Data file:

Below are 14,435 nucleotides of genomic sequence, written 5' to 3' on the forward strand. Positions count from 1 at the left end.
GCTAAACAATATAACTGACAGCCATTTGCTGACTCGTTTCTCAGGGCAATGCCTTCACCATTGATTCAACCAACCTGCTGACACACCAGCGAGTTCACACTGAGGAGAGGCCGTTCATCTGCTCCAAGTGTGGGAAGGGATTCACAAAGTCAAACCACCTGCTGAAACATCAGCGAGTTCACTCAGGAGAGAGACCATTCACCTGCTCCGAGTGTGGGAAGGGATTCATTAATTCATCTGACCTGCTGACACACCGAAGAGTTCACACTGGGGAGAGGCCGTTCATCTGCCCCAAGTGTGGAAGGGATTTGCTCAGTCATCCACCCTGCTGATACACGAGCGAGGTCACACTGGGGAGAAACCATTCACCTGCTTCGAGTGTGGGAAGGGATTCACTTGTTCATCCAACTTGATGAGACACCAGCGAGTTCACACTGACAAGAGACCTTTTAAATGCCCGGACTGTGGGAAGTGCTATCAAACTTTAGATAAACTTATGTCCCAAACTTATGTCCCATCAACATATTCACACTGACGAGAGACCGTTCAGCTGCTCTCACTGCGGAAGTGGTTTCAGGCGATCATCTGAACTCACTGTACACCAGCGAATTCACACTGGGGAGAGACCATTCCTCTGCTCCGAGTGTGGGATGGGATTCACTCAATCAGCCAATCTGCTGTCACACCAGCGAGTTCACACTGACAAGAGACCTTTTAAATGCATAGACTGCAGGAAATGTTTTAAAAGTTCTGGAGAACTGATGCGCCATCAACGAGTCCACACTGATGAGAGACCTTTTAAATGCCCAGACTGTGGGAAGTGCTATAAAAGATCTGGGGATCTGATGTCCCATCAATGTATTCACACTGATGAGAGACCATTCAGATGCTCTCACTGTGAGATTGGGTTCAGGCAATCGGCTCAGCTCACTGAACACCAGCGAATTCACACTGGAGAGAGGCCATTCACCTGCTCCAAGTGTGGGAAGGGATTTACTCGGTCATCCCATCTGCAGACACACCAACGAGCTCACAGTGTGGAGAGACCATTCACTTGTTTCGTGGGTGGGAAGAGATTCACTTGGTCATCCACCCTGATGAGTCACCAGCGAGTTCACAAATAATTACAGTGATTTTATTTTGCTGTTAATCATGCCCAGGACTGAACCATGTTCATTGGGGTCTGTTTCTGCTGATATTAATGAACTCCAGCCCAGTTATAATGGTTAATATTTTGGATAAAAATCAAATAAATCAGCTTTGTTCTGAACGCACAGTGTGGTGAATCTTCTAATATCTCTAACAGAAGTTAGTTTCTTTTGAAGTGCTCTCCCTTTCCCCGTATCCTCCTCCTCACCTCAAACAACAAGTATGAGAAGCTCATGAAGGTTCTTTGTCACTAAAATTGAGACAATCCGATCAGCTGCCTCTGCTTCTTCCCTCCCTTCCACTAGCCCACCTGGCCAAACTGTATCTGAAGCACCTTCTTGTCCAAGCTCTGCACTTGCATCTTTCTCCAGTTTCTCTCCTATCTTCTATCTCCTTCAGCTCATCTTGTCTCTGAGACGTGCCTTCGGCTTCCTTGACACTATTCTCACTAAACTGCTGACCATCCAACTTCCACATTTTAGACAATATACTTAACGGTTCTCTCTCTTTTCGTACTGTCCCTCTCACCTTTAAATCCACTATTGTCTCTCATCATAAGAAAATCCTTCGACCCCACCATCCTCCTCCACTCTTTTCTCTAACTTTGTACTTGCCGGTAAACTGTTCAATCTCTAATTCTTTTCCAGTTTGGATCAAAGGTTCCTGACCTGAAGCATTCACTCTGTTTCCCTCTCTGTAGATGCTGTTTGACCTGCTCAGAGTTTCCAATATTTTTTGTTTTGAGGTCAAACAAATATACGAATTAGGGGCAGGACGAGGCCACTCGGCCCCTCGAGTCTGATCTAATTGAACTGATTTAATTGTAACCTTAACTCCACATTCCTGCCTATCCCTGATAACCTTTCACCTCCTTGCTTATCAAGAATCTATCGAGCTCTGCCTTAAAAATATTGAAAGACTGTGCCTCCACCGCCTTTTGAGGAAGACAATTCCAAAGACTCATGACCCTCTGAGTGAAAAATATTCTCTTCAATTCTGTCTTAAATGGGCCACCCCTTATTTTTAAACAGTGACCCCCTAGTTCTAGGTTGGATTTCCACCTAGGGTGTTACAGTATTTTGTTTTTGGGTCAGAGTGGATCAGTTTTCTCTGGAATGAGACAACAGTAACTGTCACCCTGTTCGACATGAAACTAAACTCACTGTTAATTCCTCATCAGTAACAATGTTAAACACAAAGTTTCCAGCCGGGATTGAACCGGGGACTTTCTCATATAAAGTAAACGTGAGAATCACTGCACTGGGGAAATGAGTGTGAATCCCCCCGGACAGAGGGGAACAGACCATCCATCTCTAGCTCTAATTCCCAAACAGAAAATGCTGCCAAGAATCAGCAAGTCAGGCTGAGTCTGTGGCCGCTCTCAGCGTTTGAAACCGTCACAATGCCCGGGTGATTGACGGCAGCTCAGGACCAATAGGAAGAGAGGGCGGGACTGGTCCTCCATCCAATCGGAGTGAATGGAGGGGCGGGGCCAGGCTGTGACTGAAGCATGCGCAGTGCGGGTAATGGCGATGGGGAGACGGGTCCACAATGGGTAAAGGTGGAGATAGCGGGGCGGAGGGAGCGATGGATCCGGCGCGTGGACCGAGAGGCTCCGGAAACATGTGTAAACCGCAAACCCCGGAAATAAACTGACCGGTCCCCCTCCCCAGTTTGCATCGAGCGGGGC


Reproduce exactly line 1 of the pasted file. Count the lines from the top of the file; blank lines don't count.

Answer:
Below are 14,435 nucleotides of genomic sequence, written 5' to 3' on the forward strand. Positions count from 1 at the left end.